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The Con Man and his crew represent that they can give access to advance information available to no one else, for a price. The off-track betting tale from The Sting was a Delayed Wire gag.

Advance stock-price movement, "hacked" access to currency fluctuations, a "tip" on zoning regulations that will boost the price of real estate are all updates of the kinds of information for sale. A key element of the tale (called the "hook") lies in convincing The Mark that he has a short window of opportunity to cash in, in a situation where he has all the control. Often the mark is steered toward "discovering" the illicit operation in such a way that he feels he can threaten to call in the police.

A variant is the Reverse Pyramid Scheme, where a large pool of potential marks are given predictions about events, and only those marks who have received correct predictions are retained. The pool dwindles to a small pool of marks who have received a stunningly accurate series of correct calls and are then offered one last prediction at an obscene price.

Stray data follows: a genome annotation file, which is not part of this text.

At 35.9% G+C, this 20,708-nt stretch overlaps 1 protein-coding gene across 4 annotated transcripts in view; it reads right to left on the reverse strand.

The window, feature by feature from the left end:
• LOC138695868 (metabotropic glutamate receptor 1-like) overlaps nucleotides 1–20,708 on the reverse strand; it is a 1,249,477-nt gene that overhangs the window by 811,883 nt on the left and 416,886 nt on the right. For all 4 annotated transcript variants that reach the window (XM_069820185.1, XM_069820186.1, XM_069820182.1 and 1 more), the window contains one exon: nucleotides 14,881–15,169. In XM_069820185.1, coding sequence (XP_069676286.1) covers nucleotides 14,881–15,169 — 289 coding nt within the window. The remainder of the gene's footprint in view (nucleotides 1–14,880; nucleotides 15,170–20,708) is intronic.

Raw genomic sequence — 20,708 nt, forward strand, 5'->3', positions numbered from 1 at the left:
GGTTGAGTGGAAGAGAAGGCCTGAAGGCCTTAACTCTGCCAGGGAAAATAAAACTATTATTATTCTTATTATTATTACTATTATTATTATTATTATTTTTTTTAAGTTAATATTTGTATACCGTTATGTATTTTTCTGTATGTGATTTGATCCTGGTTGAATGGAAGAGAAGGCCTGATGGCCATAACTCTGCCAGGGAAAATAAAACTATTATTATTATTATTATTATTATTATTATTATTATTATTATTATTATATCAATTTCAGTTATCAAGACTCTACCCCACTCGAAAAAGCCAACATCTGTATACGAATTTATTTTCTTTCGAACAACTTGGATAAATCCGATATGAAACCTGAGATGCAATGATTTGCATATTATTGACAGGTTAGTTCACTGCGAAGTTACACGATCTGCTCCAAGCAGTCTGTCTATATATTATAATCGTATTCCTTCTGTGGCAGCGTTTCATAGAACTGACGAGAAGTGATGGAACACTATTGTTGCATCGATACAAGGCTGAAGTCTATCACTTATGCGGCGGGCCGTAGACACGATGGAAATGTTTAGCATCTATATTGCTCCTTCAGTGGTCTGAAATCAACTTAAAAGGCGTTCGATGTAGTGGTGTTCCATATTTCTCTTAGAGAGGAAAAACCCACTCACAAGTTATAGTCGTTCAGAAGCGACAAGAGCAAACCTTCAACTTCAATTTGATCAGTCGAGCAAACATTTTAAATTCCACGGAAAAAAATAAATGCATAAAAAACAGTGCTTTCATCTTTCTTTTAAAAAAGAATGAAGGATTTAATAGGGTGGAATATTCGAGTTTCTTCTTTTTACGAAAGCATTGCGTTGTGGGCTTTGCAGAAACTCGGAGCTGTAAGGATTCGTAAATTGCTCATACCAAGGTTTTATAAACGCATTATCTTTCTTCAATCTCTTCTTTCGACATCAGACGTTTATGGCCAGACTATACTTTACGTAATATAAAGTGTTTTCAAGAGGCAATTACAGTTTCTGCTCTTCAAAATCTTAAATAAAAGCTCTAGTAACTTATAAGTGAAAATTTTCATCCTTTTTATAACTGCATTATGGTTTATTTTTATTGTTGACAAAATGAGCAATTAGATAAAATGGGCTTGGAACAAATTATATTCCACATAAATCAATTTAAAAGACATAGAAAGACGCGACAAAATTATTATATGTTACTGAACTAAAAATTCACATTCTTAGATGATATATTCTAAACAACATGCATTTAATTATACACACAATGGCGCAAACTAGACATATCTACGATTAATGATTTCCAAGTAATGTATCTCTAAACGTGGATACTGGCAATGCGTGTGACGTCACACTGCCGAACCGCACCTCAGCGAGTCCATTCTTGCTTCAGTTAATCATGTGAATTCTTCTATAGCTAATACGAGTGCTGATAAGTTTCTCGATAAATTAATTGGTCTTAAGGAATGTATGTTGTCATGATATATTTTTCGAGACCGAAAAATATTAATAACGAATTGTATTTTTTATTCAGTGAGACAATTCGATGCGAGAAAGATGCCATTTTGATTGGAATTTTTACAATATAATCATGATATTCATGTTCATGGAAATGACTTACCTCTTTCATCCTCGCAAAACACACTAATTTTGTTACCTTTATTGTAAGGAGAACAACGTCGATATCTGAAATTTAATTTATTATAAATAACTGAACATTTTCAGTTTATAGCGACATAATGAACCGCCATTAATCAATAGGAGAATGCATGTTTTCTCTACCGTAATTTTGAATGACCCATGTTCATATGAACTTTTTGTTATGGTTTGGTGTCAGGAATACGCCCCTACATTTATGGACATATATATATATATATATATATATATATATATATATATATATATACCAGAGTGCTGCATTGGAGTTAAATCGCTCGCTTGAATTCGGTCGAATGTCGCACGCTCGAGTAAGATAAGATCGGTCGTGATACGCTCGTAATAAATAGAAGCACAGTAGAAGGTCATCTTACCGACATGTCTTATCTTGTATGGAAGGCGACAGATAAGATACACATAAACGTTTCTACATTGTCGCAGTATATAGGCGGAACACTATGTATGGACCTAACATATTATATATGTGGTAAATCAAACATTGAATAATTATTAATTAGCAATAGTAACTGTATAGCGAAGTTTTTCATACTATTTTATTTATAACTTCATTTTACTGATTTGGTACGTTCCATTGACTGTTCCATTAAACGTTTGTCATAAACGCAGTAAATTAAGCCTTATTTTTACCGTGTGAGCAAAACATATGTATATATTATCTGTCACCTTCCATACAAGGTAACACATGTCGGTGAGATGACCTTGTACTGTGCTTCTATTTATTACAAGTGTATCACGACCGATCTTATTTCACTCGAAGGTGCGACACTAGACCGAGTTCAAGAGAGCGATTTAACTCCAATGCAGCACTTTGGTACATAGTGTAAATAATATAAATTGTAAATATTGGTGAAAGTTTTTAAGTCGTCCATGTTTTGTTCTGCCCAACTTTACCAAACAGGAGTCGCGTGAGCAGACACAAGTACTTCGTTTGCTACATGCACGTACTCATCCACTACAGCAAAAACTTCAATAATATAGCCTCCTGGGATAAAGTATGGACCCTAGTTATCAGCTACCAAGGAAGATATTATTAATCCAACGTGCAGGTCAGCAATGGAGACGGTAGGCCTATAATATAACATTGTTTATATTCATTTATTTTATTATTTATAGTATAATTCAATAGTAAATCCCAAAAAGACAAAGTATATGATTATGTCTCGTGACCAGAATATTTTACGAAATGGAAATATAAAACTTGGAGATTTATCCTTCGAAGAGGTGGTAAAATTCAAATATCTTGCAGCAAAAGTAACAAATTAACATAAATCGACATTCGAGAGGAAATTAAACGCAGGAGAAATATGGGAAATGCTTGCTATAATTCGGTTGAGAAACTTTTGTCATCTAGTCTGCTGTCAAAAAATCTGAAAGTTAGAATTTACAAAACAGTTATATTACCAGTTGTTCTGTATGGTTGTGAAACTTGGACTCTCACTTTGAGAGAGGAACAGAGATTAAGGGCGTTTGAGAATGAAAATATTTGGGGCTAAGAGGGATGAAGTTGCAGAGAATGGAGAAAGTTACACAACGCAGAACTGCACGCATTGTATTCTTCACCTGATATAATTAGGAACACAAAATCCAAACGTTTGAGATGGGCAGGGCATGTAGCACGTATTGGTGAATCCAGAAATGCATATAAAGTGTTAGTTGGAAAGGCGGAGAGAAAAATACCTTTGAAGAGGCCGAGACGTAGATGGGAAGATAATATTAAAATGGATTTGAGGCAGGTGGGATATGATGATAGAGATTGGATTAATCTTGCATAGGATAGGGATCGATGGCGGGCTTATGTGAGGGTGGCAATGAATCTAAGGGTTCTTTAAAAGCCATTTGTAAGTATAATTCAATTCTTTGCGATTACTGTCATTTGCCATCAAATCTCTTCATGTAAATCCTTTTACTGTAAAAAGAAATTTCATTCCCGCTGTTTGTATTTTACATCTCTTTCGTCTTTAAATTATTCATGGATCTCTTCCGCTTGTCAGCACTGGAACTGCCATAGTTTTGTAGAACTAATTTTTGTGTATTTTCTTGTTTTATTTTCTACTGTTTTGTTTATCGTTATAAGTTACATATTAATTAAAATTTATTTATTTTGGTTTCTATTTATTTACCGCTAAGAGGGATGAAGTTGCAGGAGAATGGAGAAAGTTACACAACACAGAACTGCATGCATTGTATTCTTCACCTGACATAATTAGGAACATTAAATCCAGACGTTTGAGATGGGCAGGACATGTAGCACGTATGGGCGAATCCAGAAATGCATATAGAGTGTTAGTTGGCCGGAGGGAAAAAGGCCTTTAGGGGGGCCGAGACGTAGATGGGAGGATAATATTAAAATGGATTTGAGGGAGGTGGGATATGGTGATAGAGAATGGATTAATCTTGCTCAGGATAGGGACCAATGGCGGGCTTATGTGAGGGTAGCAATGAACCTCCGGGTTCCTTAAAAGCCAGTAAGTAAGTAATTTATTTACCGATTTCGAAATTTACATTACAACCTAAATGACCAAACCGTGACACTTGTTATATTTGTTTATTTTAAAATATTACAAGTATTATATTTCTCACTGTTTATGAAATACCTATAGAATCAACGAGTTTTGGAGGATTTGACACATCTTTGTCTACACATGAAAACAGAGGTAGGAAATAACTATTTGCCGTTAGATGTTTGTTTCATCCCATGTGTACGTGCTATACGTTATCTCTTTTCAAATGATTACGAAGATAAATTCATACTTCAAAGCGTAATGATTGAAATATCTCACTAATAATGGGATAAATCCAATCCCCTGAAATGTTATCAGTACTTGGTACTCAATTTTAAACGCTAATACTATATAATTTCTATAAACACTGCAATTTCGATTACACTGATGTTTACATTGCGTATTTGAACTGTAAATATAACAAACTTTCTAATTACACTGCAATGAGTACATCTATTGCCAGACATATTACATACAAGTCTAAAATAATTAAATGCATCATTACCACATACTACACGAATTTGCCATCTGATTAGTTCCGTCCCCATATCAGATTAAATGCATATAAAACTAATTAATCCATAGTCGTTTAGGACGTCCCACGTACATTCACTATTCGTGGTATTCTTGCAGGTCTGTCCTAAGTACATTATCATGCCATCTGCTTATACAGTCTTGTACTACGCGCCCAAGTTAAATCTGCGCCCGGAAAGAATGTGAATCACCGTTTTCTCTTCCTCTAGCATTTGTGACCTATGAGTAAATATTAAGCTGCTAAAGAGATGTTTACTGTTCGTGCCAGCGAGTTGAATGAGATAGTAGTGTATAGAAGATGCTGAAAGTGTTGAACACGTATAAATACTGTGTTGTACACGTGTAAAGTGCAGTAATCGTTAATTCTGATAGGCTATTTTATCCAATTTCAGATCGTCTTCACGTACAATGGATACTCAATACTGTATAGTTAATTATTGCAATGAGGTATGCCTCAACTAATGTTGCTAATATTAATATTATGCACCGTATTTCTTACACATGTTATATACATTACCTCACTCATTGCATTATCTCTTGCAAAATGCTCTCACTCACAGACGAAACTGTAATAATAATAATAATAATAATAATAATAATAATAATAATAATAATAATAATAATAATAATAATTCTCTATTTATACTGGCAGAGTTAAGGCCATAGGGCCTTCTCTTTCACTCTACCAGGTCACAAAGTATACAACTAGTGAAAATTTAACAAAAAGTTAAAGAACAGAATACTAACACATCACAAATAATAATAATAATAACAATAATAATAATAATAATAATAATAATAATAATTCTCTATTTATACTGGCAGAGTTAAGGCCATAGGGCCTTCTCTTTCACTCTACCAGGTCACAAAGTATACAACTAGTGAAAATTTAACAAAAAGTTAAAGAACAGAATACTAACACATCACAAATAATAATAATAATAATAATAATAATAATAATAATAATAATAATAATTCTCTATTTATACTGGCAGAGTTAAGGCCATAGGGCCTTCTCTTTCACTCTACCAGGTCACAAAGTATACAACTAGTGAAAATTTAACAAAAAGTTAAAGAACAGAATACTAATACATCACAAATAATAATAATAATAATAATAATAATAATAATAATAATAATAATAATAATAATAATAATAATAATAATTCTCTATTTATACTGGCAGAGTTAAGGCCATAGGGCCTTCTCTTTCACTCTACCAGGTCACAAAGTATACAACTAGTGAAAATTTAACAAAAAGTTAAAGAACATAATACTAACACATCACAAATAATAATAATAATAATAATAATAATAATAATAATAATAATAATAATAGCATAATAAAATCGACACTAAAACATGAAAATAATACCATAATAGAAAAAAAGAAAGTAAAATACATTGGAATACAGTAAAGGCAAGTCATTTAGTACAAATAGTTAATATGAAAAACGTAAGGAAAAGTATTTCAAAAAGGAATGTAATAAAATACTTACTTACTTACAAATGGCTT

Examples of Delayed Wire include:


Film

Literature

Live Action TV

  • Done in the first series finale of Hustle, which references The Sting, then again in the first episode of fifth season.
  • The Remington Steele episode "Sting of Steele", inspired by the movie The Sting, plays this trick with betting on overseas sports results.
  • Used in an episode of The Riches, as are several other types of cons,
  • Alias Smith and Jones, in "The Great Shell Game"
  • Is the original con in the Leverage episode "The Bottle Job".
  • Neal and Peter have to pull one in the White Collar episode "The Dentist of Detroit".
  • The Reverse Pyramid variant was used in one of Square One TV's Mathnet serials--the first serial after their transfer to New York, in fact. A character calling himself "the Swami" sent predictions to pretty much all the retired lawyers in the city, including a basketball game, a football game, and a trial, before separately offering the last seven the name of the winner of a horse race for $5,000.

Radio

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